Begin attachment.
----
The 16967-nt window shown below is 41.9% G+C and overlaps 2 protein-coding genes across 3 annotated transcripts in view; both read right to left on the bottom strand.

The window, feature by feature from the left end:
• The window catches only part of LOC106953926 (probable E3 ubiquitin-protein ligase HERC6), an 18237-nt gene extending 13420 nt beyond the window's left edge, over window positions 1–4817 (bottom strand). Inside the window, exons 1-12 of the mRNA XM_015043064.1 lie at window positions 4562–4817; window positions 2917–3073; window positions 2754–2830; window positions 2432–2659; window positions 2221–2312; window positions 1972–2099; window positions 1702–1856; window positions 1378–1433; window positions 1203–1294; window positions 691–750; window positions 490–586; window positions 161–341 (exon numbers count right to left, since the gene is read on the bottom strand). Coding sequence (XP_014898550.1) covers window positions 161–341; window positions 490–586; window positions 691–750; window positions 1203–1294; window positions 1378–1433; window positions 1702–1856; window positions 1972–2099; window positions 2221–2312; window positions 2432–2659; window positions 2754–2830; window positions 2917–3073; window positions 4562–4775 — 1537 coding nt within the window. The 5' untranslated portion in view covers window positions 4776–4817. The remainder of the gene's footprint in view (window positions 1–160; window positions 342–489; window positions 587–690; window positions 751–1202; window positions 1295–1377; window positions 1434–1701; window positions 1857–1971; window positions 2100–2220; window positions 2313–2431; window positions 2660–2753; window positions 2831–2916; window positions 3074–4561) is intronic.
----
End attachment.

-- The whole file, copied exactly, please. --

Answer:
The 16967-nt window shown below is 41.9% G+C and overlaps 2 protein-coding genes across 3 annotated transcripts in view; both read right to left on the bottom strand.

The window, feature by feature from the left end:
• The window catches only part of LOC106953926 (probable E3 ubiquitin-protein ligase HERC6), an 18237-nt gene extending 13420 nt beyond the window's left edge, over window positions 1–4817 (bottom strand). Inside the window, exons 1-12 of the mRNA XM_015043064.1 lie at window positions 4562–4817; window positions 2917–3073; window positions 2754–2830; window positions 2432–2659; window positions 2221–2312; window positions 1972–2099; window positions 1702–1856; window positions 1378–1433; window positions 1203–1294; window positions 691–750; window positions 490–586; window positions 161–341 (exon numbers count right to left, since the gene is read on the bottom strand). Coding sequence (XP_014898550.1) covers window positions 161–341; window positions 490–586; window positions 691–750; window positions 1203–1294; window positions 1378–1433; window positions 1702–1856; window positions 1972–2099; window positions 2221–2312; window positions 2432–2659; window positions 2754–2830; window positions 2917–3073; window positions 4562–4775 — 1537 coding nt within the window. The 5' untranslated portion in view covers window positions 4776–4817. The remainder of the gene's footprint in view (window positions 1–160; window positions 342–489; window positions 587–690; window positions 751–1202; window positions 1295–1377; window positions 1434–1701; window positions 1857–1971; window positions 2100–2220; window positions 2313–2431; window positions 2660–2753; window positions 2831–2916; window positions 3074–4561) is intronic.